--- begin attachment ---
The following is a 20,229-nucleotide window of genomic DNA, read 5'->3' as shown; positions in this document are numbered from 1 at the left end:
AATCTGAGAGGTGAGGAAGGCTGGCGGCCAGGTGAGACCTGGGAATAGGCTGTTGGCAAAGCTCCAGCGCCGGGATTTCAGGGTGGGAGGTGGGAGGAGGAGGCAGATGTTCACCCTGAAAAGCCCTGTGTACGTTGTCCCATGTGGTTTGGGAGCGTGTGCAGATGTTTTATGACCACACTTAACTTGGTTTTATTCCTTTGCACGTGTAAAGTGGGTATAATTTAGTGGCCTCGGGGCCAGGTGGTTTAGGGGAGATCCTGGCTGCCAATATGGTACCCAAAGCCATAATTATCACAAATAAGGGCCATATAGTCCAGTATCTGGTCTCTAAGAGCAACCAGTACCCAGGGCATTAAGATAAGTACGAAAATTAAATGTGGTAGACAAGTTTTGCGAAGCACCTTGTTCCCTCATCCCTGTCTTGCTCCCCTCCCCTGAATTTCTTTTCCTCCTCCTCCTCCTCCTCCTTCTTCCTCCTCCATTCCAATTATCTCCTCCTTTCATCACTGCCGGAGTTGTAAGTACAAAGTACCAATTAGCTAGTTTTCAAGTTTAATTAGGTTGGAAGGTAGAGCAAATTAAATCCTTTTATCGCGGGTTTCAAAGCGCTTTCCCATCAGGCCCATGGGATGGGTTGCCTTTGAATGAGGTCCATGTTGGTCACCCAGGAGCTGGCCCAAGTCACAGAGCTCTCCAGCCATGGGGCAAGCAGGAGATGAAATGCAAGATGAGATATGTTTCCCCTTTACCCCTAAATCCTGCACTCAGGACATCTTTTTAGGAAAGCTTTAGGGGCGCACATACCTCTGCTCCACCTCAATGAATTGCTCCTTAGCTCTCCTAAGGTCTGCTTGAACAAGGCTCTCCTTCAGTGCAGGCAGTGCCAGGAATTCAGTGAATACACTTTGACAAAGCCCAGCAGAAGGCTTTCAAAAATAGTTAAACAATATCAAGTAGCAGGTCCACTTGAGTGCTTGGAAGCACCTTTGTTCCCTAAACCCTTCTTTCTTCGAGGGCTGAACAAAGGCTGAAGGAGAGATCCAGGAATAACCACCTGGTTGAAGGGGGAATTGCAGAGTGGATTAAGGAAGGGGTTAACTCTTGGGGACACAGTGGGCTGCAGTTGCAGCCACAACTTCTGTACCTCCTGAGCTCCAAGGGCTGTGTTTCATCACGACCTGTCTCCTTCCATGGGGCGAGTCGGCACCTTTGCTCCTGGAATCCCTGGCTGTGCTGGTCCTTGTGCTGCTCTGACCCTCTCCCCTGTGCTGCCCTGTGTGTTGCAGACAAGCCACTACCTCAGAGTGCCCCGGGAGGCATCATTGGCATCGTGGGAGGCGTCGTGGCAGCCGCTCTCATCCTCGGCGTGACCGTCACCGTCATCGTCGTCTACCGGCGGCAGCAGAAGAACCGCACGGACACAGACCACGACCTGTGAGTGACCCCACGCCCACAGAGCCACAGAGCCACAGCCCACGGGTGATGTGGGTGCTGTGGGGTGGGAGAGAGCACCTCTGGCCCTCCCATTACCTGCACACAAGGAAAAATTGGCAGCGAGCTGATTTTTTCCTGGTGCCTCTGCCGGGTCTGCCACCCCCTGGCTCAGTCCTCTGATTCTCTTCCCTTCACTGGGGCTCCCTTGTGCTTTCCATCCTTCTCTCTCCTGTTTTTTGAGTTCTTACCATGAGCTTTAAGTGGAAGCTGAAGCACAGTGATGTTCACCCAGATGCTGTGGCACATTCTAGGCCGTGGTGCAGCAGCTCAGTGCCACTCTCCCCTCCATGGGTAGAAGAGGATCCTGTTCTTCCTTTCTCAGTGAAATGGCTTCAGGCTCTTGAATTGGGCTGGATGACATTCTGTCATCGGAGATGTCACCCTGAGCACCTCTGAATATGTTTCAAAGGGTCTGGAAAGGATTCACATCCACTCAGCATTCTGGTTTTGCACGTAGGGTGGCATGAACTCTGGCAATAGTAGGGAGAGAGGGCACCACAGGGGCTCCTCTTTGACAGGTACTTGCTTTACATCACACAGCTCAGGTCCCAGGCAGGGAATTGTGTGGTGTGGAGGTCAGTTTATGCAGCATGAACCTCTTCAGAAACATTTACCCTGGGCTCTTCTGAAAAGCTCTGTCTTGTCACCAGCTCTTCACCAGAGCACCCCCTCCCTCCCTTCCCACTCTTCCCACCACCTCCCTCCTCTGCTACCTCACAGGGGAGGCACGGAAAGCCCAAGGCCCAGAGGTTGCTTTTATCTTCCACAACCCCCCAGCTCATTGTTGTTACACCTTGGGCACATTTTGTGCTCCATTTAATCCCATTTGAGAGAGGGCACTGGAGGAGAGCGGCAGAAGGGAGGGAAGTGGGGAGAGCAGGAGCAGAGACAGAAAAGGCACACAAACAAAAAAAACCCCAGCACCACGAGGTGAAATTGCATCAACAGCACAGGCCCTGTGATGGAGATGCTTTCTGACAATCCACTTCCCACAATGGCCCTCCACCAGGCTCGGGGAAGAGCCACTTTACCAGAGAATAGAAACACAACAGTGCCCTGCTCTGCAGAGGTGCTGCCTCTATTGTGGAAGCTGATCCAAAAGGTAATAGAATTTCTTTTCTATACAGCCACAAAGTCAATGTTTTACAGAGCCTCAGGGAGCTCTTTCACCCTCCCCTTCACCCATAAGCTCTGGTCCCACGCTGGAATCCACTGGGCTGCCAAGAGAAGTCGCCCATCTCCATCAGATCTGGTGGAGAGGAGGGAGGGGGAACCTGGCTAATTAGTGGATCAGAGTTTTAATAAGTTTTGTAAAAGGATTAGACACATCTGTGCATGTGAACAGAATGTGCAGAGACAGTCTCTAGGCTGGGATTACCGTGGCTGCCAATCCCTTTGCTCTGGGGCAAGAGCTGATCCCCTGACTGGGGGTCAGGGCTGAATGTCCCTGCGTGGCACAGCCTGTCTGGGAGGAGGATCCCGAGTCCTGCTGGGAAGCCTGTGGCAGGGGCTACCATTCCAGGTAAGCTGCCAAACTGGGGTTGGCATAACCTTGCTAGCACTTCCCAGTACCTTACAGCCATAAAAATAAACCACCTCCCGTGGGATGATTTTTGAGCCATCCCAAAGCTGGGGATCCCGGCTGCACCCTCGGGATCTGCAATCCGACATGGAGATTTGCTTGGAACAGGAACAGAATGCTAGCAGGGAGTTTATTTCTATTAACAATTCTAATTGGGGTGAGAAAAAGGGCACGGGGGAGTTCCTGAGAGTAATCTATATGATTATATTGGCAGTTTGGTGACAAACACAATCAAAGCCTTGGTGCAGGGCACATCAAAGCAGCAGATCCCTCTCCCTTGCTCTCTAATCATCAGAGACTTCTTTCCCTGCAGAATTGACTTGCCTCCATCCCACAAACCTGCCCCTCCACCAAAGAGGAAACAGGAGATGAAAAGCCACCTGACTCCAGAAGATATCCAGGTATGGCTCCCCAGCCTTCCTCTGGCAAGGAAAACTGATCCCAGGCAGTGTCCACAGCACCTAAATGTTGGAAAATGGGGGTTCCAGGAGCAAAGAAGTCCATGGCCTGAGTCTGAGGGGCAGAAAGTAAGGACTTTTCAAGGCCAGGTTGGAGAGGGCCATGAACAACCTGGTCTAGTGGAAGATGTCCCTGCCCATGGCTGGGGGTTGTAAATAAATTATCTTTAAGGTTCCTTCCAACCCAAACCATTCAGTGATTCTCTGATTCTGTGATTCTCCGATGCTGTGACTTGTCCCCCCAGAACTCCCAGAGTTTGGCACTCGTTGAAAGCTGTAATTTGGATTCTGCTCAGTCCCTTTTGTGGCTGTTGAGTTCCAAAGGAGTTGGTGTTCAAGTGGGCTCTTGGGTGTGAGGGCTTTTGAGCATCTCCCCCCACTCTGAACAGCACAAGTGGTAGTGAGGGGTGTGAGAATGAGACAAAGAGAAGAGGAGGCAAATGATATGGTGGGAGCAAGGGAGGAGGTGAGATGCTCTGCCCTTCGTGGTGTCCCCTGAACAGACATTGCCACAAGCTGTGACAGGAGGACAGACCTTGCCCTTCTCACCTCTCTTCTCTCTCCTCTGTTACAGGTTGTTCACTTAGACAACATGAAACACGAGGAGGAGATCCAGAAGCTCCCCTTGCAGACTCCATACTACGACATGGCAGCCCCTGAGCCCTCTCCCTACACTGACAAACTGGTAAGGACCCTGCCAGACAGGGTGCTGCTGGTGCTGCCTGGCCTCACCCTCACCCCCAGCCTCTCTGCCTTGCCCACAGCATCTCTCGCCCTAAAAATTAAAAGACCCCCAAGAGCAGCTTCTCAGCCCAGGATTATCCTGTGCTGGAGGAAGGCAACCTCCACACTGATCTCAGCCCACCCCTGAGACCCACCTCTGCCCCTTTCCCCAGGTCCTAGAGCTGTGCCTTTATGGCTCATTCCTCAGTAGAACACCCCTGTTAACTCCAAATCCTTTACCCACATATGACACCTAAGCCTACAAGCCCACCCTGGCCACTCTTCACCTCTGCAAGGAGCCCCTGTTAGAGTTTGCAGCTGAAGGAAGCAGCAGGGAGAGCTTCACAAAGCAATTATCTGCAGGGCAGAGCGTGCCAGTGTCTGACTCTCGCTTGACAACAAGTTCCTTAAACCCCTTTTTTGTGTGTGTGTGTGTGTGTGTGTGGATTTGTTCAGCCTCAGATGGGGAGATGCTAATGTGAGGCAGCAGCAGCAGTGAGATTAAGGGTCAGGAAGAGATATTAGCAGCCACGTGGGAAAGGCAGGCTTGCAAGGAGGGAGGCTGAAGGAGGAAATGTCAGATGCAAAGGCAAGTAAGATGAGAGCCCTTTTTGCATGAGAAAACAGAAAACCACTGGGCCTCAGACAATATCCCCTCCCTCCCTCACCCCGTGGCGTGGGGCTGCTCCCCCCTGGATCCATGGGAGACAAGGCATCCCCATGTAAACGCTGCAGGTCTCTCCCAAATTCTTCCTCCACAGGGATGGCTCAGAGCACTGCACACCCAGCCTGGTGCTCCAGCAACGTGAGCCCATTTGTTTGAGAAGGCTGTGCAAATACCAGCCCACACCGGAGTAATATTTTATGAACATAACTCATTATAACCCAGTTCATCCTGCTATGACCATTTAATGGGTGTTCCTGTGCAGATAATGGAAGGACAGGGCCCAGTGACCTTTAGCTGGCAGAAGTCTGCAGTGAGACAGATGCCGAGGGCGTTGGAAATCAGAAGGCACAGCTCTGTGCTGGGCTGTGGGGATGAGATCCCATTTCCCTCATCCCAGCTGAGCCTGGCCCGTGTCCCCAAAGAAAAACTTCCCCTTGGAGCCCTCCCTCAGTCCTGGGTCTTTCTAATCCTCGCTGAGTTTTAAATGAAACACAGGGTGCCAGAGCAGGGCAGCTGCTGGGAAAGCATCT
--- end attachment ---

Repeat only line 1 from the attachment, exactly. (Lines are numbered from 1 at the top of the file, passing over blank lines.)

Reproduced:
The following is a 20,229-nucleotide window of genomic DNA, read 5'->3' as shown; positions in this document are numbered from 1 at the left end: